North East Atlantic mackerel pelagic trawl, purse-seine and handline
Certified as sustainable on the 30th April 2009.
The Conformity Assessment Body, DNV, have accepted the final corrective action plan put forward by the Mackerel Industry Northern Sustainability Alliance (MINSA) for the
Suspension of the fishery certificate will not be lifted until all stated goals of the corrective action plan have been fully met and the harmonised condition of certification is met in full..
Species: Mackerel (Scomber scombrus)
Location: ICES areas II, III, IV, V, VI, VII
Fishing methods: Offshore purse-seiners, midwater trawlers and some smaller coastal vessels operating purse seines and handlines.
Vessels: In 2007, according to Norges Sildesalgslag figures, there were 107 offshore purse seiners, 32 licensed trawlers, 189 small coastal purse seine vessels and 269 coastal hook and line vessels fishing for NEA mackerel.
Number of fisheries: 1
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More about mackerel
Mackerel is a pelagic fish spending most of its time in mid-water travelling in large dense, shoals, often at great speed and making very long migrations. It is a voracious, opportunistic feeder and feeds mainly on zooplankton, but also on some small pelagic fish. As a result it is a very oily fish, building up high energy reserves during the spring and summer which it needs both for migration and subsequent gonad development during the following winter.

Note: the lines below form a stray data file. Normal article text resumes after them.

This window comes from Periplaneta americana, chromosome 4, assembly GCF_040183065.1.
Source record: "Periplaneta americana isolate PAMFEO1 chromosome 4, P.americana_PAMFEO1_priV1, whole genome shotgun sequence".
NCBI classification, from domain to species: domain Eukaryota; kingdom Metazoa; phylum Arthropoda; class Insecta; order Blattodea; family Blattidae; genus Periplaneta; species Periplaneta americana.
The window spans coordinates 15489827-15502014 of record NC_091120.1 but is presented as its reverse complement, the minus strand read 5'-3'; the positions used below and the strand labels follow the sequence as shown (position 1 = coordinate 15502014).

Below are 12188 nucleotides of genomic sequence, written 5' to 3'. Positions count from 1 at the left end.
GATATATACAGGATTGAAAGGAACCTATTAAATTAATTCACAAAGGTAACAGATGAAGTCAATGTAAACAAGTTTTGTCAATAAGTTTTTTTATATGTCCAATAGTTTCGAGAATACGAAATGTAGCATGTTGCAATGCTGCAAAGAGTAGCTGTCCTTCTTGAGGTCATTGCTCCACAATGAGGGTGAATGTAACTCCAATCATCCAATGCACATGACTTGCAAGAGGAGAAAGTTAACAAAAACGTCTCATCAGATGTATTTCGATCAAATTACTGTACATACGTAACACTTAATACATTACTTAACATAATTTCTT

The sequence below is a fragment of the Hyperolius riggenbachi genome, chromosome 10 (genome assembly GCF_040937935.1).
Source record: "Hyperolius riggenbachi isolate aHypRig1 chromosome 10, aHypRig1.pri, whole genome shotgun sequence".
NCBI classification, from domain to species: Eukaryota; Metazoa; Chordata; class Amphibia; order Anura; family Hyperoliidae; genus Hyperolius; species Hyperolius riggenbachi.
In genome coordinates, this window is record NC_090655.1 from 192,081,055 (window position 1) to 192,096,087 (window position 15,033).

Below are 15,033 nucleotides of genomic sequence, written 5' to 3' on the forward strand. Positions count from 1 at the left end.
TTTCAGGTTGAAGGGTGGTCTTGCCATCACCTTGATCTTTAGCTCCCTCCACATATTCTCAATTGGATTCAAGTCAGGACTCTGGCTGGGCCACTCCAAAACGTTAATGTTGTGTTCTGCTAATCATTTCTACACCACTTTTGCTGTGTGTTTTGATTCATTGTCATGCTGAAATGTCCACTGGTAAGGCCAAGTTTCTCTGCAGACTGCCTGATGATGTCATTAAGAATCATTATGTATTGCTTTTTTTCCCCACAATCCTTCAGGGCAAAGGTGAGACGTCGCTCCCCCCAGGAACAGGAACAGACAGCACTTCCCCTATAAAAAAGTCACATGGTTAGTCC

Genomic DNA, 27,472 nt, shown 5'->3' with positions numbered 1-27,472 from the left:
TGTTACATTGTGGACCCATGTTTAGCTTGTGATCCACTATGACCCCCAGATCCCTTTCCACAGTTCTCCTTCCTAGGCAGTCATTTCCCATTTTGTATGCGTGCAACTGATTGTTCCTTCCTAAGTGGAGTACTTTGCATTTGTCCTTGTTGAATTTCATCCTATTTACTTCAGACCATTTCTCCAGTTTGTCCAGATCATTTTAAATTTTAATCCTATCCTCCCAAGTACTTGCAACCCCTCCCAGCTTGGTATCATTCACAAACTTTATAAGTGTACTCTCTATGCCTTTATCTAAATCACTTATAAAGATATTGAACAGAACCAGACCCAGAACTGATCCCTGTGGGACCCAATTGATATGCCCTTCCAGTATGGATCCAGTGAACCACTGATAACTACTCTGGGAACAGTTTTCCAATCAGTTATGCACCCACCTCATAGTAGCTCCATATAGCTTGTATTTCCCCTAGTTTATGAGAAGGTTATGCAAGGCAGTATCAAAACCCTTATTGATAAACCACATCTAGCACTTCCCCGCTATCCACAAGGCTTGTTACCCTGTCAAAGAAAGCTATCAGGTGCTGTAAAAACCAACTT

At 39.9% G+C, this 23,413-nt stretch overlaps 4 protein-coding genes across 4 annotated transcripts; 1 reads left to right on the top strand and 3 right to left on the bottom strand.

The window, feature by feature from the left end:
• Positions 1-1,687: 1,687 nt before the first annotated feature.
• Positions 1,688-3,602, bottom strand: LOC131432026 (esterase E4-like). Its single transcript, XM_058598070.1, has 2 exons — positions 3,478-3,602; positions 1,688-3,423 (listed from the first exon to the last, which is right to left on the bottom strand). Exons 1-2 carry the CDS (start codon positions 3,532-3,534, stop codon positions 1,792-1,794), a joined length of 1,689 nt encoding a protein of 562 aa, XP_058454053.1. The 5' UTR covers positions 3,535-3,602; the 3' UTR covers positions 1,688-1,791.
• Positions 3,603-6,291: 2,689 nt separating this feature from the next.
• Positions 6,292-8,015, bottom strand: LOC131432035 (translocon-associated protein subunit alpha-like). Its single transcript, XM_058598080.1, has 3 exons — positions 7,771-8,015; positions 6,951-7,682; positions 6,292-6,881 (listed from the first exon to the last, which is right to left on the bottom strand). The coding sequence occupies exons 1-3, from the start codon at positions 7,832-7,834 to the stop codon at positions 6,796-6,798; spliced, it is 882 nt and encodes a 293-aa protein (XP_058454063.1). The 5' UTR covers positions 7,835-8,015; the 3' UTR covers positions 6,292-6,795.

More about the fishing methods
On average about 77% of the Northeast Atlantic mackerel catch originates from purse seiners, 3% from pelagic trawlers, 11% from coastal purse seiners and 9% from coastal handline vessels.
Both small coastal vessels and larger offshore vessels operate purse seine gears. Offshore purse seiners are generally between 36m and 94m, with a smaller group of vessels (18) around 27m. In addition, the 189 coastal purse seine vessels are between 15 and 27m.
Pelagic trawl vessels operate offshore. These vessels are currently between 30 and 68m in length.
The mackerel landed in Norway is almost exclusively exported. The main market for mackerel some years ago was Japan and China, but during the two last years there has been a large increase in exports to Russia and Ukraine.